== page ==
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Greatness, self-portrait

"In desert there is no house. You can’t see house in desert. We just sleep outside. Back then they would load us like 50, 20, in the Helios [truck]. There would not be space for you to stand or move. So anybody that fall down, they are not going to wait for him, that person will just die there. Because of the sand there is no water, no food. We spent the nights on the sand, it was very very cold. Back home in Nigeria the sand is very good. There is no cold, no hot. Very good. We do spread clothes on it, and sleep on it. We don’t need to go inside because the sand will be okay." This image was taken as part of the Voice of Freedom workshop in Asti, Italy, working with ten Nigerian women trafficked through Libya to Italy.   Photo: self-portrait, Greatness, courtesy of Voice of Freedom. 

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Okungbowa Osamude

"That wall reminds me of those days when we were in Libya, of the prison I told you about, how we can’t escape. We have to see the brightness of the sun through a hole, and even money cannot pass through that hole. Nothing can pass through it. It’s under the gate and the men give us biscuits, just something that will sustain us for that day. It was not easy. I told you how I was trafficked, how I was being kidnapped. They were asked for ransom to pay back, a huge ransom. It was more than the money that we bring. The emotion of the building, the way that I took the picture, it shows that it’s a prison, it’s where people have been trapped. You’ll just be there, not going out. No food, nothing. So that’s what the building reminds me a lot about. It’s really important, it’s one of my favourites." This image was taken as part of the Voice of Freedom workshop in Asti, Italy, working with ten Nigerian women trafficked through Libya to Italy. The title of the photograph refers to the name of the individual who took the photograph, and not the figure therein.  Photo: Okungbowa Osamude, courtesy of Voice of Freedom.

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Efe Bella

"This how we sit when we are transported. This is how we sit in Libya; we don’t go out. In the truck. Always. In the Lampadusa [boat] this is how we sit for the whole journey. They are moving you from here to here, and this is how you have to sit, so many people together. In this position it is very bad. It is like being a slave. In the boat, if I had fallen in I would never had survived." This image was taken as part of the Voice of Freedom workshop in Asti, Italy, working with ten Nigerian women trafficked through Libya to Italy. The title of the photograph refers to the name of the individual who took the photograph, and not the figure therein.  Photo: Efe Bella, courtesy of Voice of Freedom.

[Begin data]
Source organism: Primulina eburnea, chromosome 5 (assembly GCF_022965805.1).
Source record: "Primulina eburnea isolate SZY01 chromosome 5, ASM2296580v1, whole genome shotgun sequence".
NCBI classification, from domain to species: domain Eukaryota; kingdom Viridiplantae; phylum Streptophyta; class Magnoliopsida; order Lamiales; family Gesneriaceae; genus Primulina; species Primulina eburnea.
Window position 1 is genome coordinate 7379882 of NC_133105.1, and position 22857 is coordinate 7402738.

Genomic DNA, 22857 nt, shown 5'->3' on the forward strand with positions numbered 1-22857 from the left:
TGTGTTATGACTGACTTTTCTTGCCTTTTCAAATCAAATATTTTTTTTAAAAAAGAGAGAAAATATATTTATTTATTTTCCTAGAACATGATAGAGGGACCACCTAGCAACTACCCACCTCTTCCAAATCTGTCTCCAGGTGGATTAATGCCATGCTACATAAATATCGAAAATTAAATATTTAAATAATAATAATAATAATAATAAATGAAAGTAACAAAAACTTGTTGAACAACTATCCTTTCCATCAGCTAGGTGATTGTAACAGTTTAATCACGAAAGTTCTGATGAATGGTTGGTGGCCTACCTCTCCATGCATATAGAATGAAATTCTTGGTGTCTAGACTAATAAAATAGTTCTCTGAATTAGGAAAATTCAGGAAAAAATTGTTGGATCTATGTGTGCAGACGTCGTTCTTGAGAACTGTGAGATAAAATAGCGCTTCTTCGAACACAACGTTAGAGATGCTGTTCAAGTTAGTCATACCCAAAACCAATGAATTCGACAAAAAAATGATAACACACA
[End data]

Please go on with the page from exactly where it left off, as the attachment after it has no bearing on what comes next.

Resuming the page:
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Omo Colis

"Back in Nigeria anytime I wanted to pluck mango, this is how I pluck it. I had a farm from when I was 13 years old. My grandmother gave me the land because no money, no one go to school. So they give me the land. I cleared the land, plant cassava, plant mango. I went there to harvest it, then I sell it and get some money so I will take care of my brother, pay for his school fees. That is why I hold this tree. Anytime I see this picture I will remember. The land was far. Maybe if I didn’t have anything to do at home I would go to the farm, clear it there, clean the farm. I use cassava to make fufu or fry gari. Then I do palm oil. So from there we sold them. After that there is not a lot of money... even the land, if I plant fruit nothing will go well. So someone came in order to help me, so that I can go to school and a lot of things. From there they took me, this person, I didn’t even know that he want to sell me at Libya. Then he sell me from there, then another person sell me." This image was taken as part of the Voice of Freedom workshop in Asti, Italy, working with ten Nigerian women trafficked through Libya to Italy. The title of the photograph refers to the name of the individual who took the photograph, and not the figure therein.  Photo: Omo Colis, courtesy of Voice of Freedom.

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Stef

"I took this photo because it’s my shoes. I separated them and if you watch carefully it’s two different shoes. One is rotten and the other it’s a little bit new. It signifies my feet, and my feet signify my journey—one behind and one ahead. The one behind represents back then—Nigeria, Libya—it was so horrible, and that’s why you see that rotten shoe. If you check properly, the colour, the way it is, shows it was so… It’s something that reminds me of so much pain and it’s hard. It has to be behind me. The one at the front is life—this is my current stay in Europe. You understand, it’s a step I have to take: one behind and one in the front." This image was taken as part of the Voice of Freedom workshop in Asti, Italy, working with ten Nigerian women trafficked through Libya to Italy. The title of the photograph refers to the name of the individual who took the photograph, and not the figure therein.  Photo: Stef, courtesy of Voice of Freedom.